2014 Jeep Cherokee Sport review
Isaac Bober’s first drive 2014 Jeep Cherokee Sport review with pricing, specs, ride and handling, safety and verdict.
In a nutshell The fifth-generation Jeep Cherokee is like no Cherokee that’s gone before it.
Practical Motoring says This new Cherokee Sport is a big step ahead of its predecessor in terms of quality and refinement, but this front-drive variant, as far as ride, handling and overall interior ambience is concerned, is a long way from the pointy end of the segment.
LOOKING AT THIS all-new, fifth-generation Cherokee it’s hard to believe its origins stretch right back to the Willys-Overland Quad of World War II. But they do. More than that, it’s almost impossible to connect this new swoopy, futuristic-looking KL Cherokee with the boxy KJ that went before it.
And that’s because Jeep is now owned by Fiat which means platform sharing along similar lines to that of the Volkswagen Group. Indeed, this new Cherokee is built on the Compact US Wide platform which is fundamentally the same platform that underpins the, wait for it, Alfa Romeo Giulietta.
Look hard enough at the new Cherokee, though, and you can see the nods to its past, like the peaked, seven-slot grille and the trapezoidal wheel arches. Now, beauty really is in the eye of the beholder and while the new Cherokee, to my eyes at least, isn’t what you’d call beautiful, there’s no denying it’s got road presence with most people that walked past it giving it a good hard look.
Like the exterior, the interior of the Cherokee Sport is all new too and while it’s miles better than its predecessor, it won’t keep either Kia’s or Volkswagen’s motor trimmers awake at night. Our test vehicle is an entry-level Cherokee Sport which is front-wheel drive only and priced from $33,500 (+ORC), and for that you get a smattering of soft touch plastics and an easy to understand dash layout, as well as Bluetooth and audio streaming as well sat-nav.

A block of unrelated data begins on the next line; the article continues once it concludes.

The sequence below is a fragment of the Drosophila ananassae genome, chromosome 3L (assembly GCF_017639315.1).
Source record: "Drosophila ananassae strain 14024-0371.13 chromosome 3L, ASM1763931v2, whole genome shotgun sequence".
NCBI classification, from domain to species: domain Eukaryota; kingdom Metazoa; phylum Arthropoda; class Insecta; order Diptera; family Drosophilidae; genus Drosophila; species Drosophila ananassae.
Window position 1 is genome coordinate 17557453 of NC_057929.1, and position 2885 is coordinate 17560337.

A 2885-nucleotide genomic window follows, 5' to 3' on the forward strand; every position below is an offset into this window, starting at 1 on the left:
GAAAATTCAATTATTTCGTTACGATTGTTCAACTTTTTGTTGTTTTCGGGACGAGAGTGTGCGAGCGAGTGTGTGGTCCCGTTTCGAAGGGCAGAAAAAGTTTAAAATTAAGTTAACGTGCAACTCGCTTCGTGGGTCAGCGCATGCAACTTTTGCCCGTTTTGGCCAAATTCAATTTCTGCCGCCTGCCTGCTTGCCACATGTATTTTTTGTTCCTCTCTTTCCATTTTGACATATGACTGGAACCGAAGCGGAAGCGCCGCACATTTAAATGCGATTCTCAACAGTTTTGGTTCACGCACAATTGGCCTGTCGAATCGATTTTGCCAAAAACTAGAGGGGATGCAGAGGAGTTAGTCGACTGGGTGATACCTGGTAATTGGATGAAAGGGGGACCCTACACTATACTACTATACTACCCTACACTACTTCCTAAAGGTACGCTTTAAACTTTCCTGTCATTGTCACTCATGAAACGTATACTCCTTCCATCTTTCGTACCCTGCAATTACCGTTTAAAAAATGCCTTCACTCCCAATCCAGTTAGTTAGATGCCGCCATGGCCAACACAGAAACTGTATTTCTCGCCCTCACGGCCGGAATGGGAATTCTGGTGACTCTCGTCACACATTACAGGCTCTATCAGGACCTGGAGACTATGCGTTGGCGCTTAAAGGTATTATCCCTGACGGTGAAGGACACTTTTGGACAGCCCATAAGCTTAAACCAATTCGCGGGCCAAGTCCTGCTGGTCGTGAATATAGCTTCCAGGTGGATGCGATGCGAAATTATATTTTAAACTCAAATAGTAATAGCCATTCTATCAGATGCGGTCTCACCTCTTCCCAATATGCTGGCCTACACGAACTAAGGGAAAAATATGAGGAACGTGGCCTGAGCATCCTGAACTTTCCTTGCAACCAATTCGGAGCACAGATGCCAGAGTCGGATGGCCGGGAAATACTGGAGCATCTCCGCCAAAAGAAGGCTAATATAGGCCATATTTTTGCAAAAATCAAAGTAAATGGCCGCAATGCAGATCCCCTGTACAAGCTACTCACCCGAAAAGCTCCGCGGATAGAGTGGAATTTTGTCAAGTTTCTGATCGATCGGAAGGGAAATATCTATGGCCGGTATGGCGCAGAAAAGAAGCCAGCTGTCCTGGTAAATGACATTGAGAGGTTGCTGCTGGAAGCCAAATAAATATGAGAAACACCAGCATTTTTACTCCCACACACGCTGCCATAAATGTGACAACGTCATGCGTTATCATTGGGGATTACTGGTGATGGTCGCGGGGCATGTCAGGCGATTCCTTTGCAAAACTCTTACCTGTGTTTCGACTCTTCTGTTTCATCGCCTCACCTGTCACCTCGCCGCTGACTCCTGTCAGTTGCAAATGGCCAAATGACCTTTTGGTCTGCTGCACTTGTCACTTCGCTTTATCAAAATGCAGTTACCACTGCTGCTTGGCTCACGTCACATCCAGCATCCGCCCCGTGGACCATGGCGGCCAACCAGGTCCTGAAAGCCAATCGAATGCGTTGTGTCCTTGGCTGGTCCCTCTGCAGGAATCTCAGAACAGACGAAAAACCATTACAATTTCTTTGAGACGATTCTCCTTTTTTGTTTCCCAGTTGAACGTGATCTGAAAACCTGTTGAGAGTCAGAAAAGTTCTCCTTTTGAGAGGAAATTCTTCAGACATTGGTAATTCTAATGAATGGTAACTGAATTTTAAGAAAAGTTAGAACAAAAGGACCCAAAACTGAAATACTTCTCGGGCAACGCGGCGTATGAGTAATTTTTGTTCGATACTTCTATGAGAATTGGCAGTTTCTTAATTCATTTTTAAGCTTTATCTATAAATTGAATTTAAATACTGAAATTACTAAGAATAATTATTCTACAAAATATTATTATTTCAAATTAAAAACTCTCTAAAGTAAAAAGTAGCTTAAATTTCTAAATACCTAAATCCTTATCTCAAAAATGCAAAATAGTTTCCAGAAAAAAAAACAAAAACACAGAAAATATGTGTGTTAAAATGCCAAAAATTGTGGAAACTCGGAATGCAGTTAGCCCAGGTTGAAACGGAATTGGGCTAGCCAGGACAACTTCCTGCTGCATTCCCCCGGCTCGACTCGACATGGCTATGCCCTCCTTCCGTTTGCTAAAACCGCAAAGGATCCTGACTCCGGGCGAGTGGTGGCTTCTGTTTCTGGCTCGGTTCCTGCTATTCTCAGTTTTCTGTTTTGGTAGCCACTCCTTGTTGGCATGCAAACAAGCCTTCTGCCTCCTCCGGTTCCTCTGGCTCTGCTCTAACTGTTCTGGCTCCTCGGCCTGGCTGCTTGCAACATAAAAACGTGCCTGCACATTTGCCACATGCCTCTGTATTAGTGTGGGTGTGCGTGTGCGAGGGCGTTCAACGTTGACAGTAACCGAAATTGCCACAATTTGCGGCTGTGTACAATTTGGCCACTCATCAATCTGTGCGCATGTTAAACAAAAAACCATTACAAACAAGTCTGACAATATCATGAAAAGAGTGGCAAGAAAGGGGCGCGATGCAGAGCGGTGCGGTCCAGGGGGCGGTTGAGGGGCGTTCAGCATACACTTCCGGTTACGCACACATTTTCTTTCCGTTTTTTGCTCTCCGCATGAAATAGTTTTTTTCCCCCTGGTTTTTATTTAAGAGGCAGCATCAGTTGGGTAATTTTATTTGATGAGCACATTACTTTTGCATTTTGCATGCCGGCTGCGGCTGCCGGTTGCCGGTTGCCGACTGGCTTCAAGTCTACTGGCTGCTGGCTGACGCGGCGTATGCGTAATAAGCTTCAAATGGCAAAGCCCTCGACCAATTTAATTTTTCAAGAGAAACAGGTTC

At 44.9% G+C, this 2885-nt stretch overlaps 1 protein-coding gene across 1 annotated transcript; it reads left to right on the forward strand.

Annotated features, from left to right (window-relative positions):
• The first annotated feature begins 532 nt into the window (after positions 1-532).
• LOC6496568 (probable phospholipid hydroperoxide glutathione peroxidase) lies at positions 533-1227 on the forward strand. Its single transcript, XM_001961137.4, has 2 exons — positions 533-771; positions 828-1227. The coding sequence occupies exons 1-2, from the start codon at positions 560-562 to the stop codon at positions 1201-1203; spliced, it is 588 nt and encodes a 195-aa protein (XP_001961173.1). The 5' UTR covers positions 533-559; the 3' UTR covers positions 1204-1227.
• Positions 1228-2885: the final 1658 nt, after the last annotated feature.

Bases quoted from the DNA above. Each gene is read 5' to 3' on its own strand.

There’s plenty of head and shoulder room in the front and the seats are comfortable for longer distance drives; finding the right driving position is pretty easy thanks to reach and rake on the steering wheel. The back seats can be reclined and moved fore and aft by around 15cm; they fold completely flat too.
Under the bonnet is a 2.4-litre MultiAir 2 four-cylinder petrol engine (which Jeep calls Tigershark, although I’ve got no idea why…) it produces 130kW (at 6400rpm) and 229Nm of torque (at 4600rpm) and is mated to a nine-speed automatic transmission. Fuel consumption is a claimed 8.3L/100km although the best we achieved in our week with the Cherokee Sport was 9.1L/100km (over 600km).
While it might be a little optimistic on Jeep’s part to refer to the Cherokee Sport’s engine as a Tigershark, it’s certainly got enough grunt to keep up with traffic on the highway and handle the hills (with four on board) without running out of puff. And while Jeep has boasted it’s the first maker to fit a nine-speed auto into a mid-sized SUV, I think that nod actually goes to the Range Rover Evoque, although the Cherokee is certainly the cheapest SUV to feature a nine-speed auto.
Bragging rights aside, the Cherokee’s nine-speed automatic is a little disappointing, lacking the refinement you’d expect from something with, well, nine speeds. At around town speeds, the transmission is clumsy and hesitant through the first few gears, although it smooths out once you hit the highway.
In terms of its ride and handling, the front-wheel drive Cherokee Sport sits towards the back end of the compact SUV class. On both bitumen and dirt the ride is best described as being okay, although as the surface becomes rougher the ride becomes choppier. And it’s not hard to get the Cherokee Sport to run out of grip at the front end, particularly on dirt.
The steering is well weighted and direct, although the thick, plastic wheel feels pretty horrible in the hands, and while the brakes do a good job of pulling the thing up they’re not particularly progressive in their action.
In terms of safety, the Jeep Cherokee Sport gets a five-star ANCAP rating, along with the rest of the range, as well as seven airbags and traction and stability control as standard, as well as rollover mitigation, and hill start assist. It also gets a reversing camera with audible proximity warning.